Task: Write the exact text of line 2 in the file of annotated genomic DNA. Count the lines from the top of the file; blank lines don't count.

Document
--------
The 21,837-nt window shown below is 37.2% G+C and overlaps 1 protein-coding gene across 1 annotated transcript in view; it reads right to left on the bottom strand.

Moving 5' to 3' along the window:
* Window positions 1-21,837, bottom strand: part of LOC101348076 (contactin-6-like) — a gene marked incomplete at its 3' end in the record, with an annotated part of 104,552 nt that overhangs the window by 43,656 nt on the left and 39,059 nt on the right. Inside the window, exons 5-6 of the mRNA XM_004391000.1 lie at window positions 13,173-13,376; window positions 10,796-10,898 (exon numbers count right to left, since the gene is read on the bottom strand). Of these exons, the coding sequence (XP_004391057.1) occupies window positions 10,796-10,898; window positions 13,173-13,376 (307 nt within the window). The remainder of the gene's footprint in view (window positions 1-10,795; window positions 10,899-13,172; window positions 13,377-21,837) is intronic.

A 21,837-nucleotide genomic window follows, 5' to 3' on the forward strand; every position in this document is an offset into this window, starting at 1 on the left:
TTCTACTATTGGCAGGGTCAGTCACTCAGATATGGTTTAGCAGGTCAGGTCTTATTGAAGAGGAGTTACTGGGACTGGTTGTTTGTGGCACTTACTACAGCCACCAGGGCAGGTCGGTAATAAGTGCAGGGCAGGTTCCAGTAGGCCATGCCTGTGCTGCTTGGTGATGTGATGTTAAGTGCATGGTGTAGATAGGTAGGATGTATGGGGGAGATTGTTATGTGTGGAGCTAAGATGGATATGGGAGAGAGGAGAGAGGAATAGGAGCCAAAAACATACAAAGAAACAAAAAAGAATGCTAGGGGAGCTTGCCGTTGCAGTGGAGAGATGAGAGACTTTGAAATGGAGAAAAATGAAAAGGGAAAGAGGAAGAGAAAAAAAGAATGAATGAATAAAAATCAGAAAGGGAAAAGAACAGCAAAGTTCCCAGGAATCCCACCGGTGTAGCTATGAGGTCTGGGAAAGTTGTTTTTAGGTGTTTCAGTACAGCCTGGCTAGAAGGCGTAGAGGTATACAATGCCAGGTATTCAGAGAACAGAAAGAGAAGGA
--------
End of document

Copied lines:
Moving 5' to 3' along the window: